Sisters Mary Francis and Mary Catherine entered the room as the boys were preparing for breakfast. Standing quietly in the doorway, they waited as the action in the room slowed down to a crawl.

The boys watched as the two nuns entered the room, their hands clasped demurely behind their robed figures. One by one as the nuns passed them, the boys began to whisper and wonder what was about to happen.

Mary Catherine was the first to stop, managing to look down at the back of the young boy without actually lowering her chin. It was a look that every boy in the room had experienced and none of them wanted directed at them. “Joseph?”

The boy didn’t move a muscle.

“Joseph Cross?” Her volume didn’t rise, but the clipped tone of her voice seemed to echo off the walls.

“He’s too stupid to know his own name.”

“Stop that, Tommy.” The fluid sound of the words on Sister Mary Francis’ tongue said she had ample practice forming the syllables. “If you have nothing nice to say-”

“Ain’t nothin’ good to say about a half-breed.” There was a murmur of agreement amongst the children.

“That’s enough, Thomas.” Sister Mary Catherine’s words were full of admonishment and the room went silent enough for them to hear the soft steps of Sister Mary Francis as she stepped around to the other side of the bed to see the boy’s face.

Her soft smile seemed to affect the boy, loosening the tight line of his lips. “I know you had another name with your people-”

“We don’t talk of heathens,” snapped Sister Mary Catherine.

“But here, you must become one of us.” Her tone was soft but insistent. “So we’ve come today to take care of the one last thing you need to fit in with the rest of the boys.”

Buck looked at his reflection in the glass of the window and saw the suspicious look in his own eyes. Unless they were able to turn his skin to the color of flour and dull his features, he’d never fit into the crowd. “You’ve already taken my name.”

The young nun gasped and rocked back on her feet reaching out her hand to steady herself against the wall. “Joseph… please. We’re just trying to help you.”

“Then let me go.”

The words were simple, but the plea was heartfelt and reached down to the depths of the young woman’s heart, but she couldn’t stop what was about to happen. “We’re prepared to trim your hair… to an appropriate length.”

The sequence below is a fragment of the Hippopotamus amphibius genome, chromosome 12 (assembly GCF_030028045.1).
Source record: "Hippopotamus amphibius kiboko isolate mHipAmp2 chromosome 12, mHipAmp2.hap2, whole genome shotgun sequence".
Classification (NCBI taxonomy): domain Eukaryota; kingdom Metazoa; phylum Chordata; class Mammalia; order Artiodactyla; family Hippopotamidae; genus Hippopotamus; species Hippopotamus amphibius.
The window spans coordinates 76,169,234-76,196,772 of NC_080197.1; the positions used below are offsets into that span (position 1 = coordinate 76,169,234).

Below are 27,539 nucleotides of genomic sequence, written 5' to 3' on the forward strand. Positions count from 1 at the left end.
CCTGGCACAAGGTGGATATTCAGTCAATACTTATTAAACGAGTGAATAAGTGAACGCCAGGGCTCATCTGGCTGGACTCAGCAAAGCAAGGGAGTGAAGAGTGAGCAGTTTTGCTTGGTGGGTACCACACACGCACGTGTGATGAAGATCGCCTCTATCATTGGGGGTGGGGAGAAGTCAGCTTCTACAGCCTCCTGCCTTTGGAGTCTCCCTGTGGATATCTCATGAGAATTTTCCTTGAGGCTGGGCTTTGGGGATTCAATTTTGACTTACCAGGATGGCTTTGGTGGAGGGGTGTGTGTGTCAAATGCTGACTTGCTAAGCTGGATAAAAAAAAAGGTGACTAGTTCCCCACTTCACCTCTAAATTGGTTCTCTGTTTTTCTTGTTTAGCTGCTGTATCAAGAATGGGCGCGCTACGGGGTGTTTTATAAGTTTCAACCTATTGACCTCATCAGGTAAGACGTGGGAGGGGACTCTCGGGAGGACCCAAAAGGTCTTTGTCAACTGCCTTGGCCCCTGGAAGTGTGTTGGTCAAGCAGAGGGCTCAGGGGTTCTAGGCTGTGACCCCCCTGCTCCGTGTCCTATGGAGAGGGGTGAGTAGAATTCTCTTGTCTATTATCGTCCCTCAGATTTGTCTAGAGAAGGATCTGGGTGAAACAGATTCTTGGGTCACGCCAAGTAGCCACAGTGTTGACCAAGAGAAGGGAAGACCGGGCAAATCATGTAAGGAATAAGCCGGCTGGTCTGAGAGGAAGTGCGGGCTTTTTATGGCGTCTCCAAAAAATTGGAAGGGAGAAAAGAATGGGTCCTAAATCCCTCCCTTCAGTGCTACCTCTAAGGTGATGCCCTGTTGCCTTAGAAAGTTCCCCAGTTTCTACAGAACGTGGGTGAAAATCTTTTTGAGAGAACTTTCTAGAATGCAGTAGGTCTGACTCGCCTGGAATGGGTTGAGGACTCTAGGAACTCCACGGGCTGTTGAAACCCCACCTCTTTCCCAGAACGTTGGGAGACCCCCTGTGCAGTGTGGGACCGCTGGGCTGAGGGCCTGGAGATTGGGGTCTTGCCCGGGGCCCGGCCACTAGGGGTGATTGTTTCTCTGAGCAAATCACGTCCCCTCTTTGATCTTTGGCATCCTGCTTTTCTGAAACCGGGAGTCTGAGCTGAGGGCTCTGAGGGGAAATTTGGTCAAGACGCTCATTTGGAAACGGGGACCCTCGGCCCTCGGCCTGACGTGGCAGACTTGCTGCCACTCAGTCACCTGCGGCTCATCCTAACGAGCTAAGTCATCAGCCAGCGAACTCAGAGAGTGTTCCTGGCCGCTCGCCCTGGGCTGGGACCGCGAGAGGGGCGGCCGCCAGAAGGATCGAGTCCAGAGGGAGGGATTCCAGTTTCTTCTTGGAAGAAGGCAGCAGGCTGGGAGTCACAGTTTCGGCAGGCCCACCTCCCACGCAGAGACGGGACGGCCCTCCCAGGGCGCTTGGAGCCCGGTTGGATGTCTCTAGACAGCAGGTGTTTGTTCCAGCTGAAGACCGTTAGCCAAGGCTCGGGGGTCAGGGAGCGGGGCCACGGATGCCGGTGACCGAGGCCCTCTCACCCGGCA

“I’ll never look like a white man.” His tone was dull as a butter knife and his eyes empty of emotion.

“It’ll be easier for you to look like the others.” She straightened and spared a look to Sister Mary Catherine standing behind him. “Come,” she motioned to the door, “we’ll go together and then we’ll join the others for breakfast.”

“Really, Sister, you’ll coddle the boy and he’ll be good for nothing.”

Buck heard the words and looked up at the young nun standing before him. He saw the way her smile was pinched at the corners and the way she tried to ‘not’ look at the other nun behind him. This was important to her… and since she had shown him kindness-

He stood, his back straight even though his eyes were still full of distrust.

“Oh good,” she breathed a sigh of relief, “follow me.”

Sister Mary Francis preceded him out the door and into the hallway.

He had thought to fight them, to run from the women that led him toward the washroom, but as they passed the other children in the room, Buck saw the boy that was named Tommy Harper. He didn’t need to see the boy’s eyes. The corners of Tommy’s mouth curled up as Sister Mary Francis tugged at his arm. “Come along now.”

“That’s right red-man,” Tommy taunted him, “Go and get your hair cut. If we’re lucky, they’ll scalp you and be done with it.” The boys around him chuckled and elbowed each other. Buck remembered the words his mother had once whispered in his ear. “It is the way of our people to suffer the indignities that others bring us. Hold your head up to the sunlight, my son… you are Kiowa.”

He had shed silent tears held tight in her arms, but he’d never made a sound as he knew there were others listening at the door. He had clenched his hands into fists, his fingers digging into the scrapes on his palms welling up fresh blood as he struggled to calm his anger. He’d held tight to the rage that day, until he felt the silent fall of his mother’s tears on his skin. He’d heard the breaking of her heart where his ear was pressed tight against her chest and he’d known the humbling weight of guilt as it descended on him. He’d rarely thought of that moment in the short time since it had happened, but looking at the tender plea in Sister Mary Francis’ eyes Buck heard his mother’s voice as if she was close enough to whisper into his ear. “Hold your head up to the sunlight, my son… you are Kiowa.”

He walked past one of the windows down the long hallway and the warm spill of sunlight shone down on his face. His steps slowed his face lifting up to the sun as if the heat pouring down on his skin was the touch of his mother’s kiss. He would let them cut his hair as they’d already changed his clothes. He would let them change the way he looked, but they would never change the heart that beat in his chest, or the blood that ran through his veins. ‘Yes, Mother,’ his voice spoke to the heavens, ‘I am Kiowa.’

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